It is difficult to establish a solid link between hemorrhoids and back pain but a good understanding of what hemorrhoids are and how they affect the other parts of the body is helpful in trying to answer that question.
Hemorrhoids can occur at any age, but are more common in people who are older. They affect both women and men. Almost everyone will suffer from the symptoms of hemorrhoids at some time in their life, but often they are little more than a temporary problem.
It is believed by many experts that they are caused by elevated pressure in the veins of the body that happens because we humans stand upright. Hormonal changes and additional pressure from the baby make hemorrhoids and back pain very common for women during pregnancy.
The increased pressure caused by such things as straining to have a bowel movement and straining to lift heavy objects can contribute to the eruption of problems with hemorrhoids.
Hemorrhoids are classified into two types. They can be internal or external.
Both formations have to do with the inflammation and swelling of blood vessels.
With internal hemorrhoids the elevated pressure that we spoke of causes the soft cushiony structures within the anal canal that are covered with mucous and filled with tiny blood vessels to become enlarged and inflamed.
They may even droop away from the wall of the canal where they are attached and be pushed toward the anal opening by passing stool.
In this inflamed and irritated condition the hemorrhoids lose their ability to keep the mucous inside the anal canal. It often leaks out a little bit and causes itching and irritation around the anus.
Bleeding may also occur as the passing feces scratch the inflamed area. This presents as bright red blood on the wipe or sometimes in the toilet bowl. Seldom is any pain associated with the passing of blood.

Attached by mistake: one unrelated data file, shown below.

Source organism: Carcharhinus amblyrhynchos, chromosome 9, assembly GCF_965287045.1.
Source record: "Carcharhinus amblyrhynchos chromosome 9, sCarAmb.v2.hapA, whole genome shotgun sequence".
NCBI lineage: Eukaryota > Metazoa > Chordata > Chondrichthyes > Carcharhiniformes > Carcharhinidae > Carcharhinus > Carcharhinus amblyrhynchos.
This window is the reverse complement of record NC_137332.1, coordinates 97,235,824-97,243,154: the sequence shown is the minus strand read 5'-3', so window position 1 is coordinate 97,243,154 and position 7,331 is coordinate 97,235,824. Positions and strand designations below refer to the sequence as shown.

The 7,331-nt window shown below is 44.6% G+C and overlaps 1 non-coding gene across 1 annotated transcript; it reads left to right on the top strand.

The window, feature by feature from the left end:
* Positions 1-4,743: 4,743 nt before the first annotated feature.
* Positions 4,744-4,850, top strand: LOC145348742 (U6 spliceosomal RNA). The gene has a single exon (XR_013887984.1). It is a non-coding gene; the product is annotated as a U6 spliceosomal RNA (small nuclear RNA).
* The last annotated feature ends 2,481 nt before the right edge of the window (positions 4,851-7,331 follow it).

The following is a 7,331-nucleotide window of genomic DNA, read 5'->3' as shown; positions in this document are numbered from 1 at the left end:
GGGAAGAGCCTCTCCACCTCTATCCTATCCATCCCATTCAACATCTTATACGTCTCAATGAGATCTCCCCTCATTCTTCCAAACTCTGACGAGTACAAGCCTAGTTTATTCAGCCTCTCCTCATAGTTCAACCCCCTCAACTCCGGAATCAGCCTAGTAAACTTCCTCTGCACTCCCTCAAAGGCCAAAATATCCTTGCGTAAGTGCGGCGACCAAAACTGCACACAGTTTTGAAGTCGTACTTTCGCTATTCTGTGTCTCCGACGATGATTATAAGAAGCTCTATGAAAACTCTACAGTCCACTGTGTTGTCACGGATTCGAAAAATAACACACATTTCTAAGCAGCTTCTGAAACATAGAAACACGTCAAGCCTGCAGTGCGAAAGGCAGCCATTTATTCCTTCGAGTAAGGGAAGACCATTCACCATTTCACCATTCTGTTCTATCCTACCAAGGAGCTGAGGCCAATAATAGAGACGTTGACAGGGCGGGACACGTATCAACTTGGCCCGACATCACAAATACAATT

In more severe cases the internal hemorrhoids prolapse or fall out of place enough that they can protrude from the anus during a bowel movement. The most advanced cases result in the hemorrhoid being strangulated or not retracting back into the anal canal at all.
This can require surgical intervention to remove the hemorrhoid.
The other type of hemorrhoid that can be a problem is external hemorrhoids.
They are formed when the tiny blood vessels that line the skin in the area near the anus but outside of the canal become irritated and inflamed. Again they are often the result of elevated pressure in the blood vessels in the area.
As this type of hemorrhoid forms it usually manifests with a bluish lump of very tender skin near the anus. This formation is caused from the lack of proper blood flow in the inflamed area. Improper blood flow can become problematic as the blood begins to clot and forms what is known as a thrombus.
Thrombosed External Hemorrhoids can be extremely painful and naturally cause the sufferer to contort the body in unusual ways to try to relive the pain. This may be one of the reasons that hemorrhoids and back pain are thought to be linked.
If you experience painful symptoms of hemorrhoids and back pain for more than a week you should consult your physician for further investigation.
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